Andy McMillin is tearing things up in SCORE desert racing. He won last year's Baja 1000, emerged victorious at the Laughlin Desert Challenge, and has added an overall win at the Baja 500 to his list of accomplishments. Andy and his father, Scott, drove the McMillin Realty F-150 Trophy Truck through the race's 439 miles in 9 hours 15 minutes, for an average speed of 47.2 mph. "It was a smooth day, no problems," said Andy.
This win earned a milestone for tire maker BFGoodrich: its 50th overall victory in a SCORE Baja race. To date, racers on BFGs have won the Baja 500 27 times and the Baja 1000 23 times.
"This was a textbook way for BFGoodrich to kick off its 35th anniversary of racing with SCORE in Baja," said Robert Kukainis, BFG's motorsports manager. "We came down here at the invitation of SCORE's Sal Fish 35 years ago to prove the toughness of our tires in the most unforgiving terrain on earth. With 50 combined wins to date at SCORE's Baja 500 and Baja 1000, more than all other tire manufacturers combined, I think we've done that. And we will continue to return to Baja and support the SCORE series [and] our racers and enjoy the hospitality of the wonderful people of the Baja peninsula."
New Jeep Pickup?
This lightly camouflaged Jeep was spotted recently on a Southern California freeway. (Yeah, the photo sucks. It was taken with a phone.) The aftermarket wheels and tires make it look like any other Jeep on L.A.'s freeways, but the turret shape of the windows makes them look like they were taped off that way. We don't think this is just another Jeeper but rather a mule of the long-rumored Wrangler-based pickup truck.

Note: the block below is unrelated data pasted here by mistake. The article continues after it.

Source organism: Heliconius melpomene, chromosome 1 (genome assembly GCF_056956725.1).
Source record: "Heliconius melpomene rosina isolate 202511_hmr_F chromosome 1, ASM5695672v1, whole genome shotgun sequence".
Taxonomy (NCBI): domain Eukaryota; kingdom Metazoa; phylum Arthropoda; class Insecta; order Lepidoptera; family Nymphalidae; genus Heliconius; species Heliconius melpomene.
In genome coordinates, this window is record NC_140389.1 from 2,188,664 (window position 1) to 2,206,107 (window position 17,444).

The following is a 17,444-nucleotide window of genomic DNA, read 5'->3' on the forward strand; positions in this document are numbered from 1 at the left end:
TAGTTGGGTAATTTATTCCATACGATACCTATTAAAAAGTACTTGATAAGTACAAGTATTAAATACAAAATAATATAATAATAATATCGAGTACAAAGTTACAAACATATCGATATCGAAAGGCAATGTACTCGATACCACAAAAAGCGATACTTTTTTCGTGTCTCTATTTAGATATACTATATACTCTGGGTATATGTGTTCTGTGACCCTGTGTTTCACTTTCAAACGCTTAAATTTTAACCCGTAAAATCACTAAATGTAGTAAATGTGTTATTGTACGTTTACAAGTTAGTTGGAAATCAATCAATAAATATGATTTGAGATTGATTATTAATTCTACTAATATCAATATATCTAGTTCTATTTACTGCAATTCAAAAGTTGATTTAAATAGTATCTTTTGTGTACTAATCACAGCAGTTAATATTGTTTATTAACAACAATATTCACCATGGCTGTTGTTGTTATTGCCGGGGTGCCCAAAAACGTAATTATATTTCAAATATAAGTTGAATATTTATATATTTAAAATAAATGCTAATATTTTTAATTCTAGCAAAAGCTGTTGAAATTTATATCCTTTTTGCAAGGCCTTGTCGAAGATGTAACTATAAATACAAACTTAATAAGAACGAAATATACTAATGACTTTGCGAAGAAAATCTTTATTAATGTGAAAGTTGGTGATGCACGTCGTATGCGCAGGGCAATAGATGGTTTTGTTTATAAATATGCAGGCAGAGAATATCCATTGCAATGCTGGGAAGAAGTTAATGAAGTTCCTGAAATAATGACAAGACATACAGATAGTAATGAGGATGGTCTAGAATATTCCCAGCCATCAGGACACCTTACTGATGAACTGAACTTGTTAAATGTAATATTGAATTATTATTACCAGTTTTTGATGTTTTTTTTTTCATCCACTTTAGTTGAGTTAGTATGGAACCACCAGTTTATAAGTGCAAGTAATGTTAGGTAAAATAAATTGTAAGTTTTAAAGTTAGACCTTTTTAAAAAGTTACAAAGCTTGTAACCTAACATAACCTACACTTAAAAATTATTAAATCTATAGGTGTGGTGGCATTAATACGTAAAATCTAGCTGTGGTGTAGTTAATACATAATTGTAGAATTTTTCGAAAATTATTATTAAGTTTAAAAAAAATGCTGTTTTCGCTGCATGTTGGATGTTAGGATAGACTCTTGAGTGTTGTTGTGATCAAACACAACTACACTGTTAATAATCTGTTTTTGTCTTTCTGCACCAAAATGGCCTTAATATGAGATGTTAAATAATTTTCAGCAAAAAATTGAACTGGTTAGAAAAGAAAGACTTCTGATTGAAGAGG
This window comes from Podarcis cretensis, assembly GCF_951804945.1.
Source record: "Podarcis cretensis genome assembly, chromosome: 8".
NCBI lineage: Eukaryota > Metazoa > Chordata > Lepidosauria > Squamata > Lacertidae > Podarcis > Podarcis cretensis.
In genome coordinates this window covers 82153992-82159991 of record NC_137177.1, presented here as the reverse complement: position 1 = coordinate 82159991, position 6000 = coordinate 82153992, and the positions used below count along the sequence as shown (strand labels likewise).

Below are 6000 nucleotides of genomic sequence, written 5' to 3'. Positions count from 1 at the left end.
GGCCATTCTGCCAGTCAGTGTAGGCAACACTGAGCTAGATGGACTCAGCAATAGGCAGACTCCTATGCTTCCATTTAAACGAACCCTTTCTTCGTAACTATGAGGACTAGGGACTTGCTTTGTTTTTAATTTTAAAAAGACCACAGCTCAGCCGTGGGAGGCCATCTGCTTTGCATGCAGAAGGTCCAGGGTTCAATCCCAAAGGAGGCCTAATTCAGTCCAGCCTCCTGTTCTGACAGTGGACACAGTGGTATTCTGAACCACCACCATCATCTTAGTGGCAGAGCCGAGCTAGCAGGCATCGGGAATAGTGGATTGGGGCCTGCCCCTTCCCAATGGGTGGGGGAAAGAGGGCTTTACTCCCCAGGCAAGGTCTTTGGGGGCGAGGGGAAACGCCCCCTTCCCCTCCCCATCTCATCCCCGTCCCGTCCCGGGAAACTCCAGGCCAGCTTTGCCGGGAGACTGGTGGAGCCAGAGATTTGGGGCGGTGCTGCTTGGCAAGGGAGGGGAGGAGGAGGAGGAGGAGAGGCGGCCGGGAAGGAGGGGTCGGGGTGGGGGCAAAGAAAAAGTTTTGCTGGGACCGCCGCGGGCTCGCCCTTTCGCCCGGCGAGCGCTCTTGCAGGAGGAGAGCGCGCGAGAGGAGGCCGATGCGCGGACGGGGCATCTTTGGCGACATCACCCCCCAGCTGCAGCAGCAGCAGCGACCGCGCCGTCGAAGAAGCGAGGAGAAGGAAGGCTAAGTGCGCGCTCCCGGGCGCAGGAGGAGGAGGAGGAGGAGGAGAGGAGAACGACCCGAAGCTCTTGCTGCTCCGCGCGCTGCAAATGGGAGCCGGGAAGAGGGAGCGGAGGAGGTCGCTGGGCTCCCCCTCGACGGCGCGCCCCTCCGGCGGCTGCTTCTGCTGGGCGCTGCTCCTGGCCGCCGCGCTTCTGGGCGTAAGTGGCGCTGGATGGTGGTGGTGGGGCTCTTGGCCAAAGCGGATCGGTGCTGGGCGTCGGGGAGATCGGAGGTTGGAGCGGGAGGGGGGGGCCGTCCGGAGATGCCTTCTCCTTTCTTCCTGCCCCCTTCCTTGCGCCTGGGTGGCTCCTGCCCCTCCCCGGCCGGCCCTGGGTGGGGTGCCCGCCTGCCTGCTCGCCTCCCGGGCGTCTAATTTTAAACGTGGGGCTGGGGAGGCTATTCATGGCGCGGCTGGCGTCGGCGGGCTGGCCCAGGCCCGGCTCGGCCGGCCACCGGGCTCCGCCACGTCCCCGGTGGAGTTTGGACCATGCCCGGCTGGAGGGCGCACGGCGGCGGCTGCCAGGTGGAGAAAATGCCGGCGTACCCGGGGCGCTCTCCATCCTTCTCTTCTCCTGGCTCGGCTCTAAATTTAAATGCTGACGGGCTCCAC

It's no secret that Chrysler is desperate for new product these days, and since Wrangler sales have stayed strong despite the corporation's turmoil, variations on the Wrangler theme could move more units out the door. AEV is already converting Wranglers with its Brute kit, and Jeep tested interest in a Wrangler pickup with the Gladiator show truck (seen here) and later when it brought the JT concept to Moab. Maybe Fiat has decided the time is right to make this one a reality.
GM Diesel News
We just got back from spending some quality seat time in GM's new heavy-duty pickup trucks. Rain prevented us from getting great photos (as you can see), but we drove for hours, and even towed some, so we could bring you a detailed driving impression next month.
We did learn some interesting things while hanging with GM execs.
•Truck enthusiasts aren't the only ones who like the Ram's styling. So do GM designers, "and they're working on the next-generation Silverado right now. That's all I'm saying," said one insider.
•Don't look for the new Duramax in a SUV. That engine is tall (every truck we drove had either a taller hood or power bulge to clear the intake system), and the last thing any vehicle engineer wants to do is add height to an already big SUV. GM's marketers also don't believe the typical SUV buyer would be willing to pay the $8,400 premium that the Duramax/Allison option commands. Those serious towers who do buy diesel buy pickups.
•The light-duty diesel is still dead. Cost is a big factor; GM isn't convinced half-ton truck buyers would really pay $5,000 or more for a small diesel engine. Emissions are an issue too. Now that the government's fuel economy regulations are tied to carbon dioxide emissions, the benefits of the diesel's fuel economy are offset by its carbon dioxide output. "The light-duty diesel doesn't help me meet CAFE anymore," one insider put it.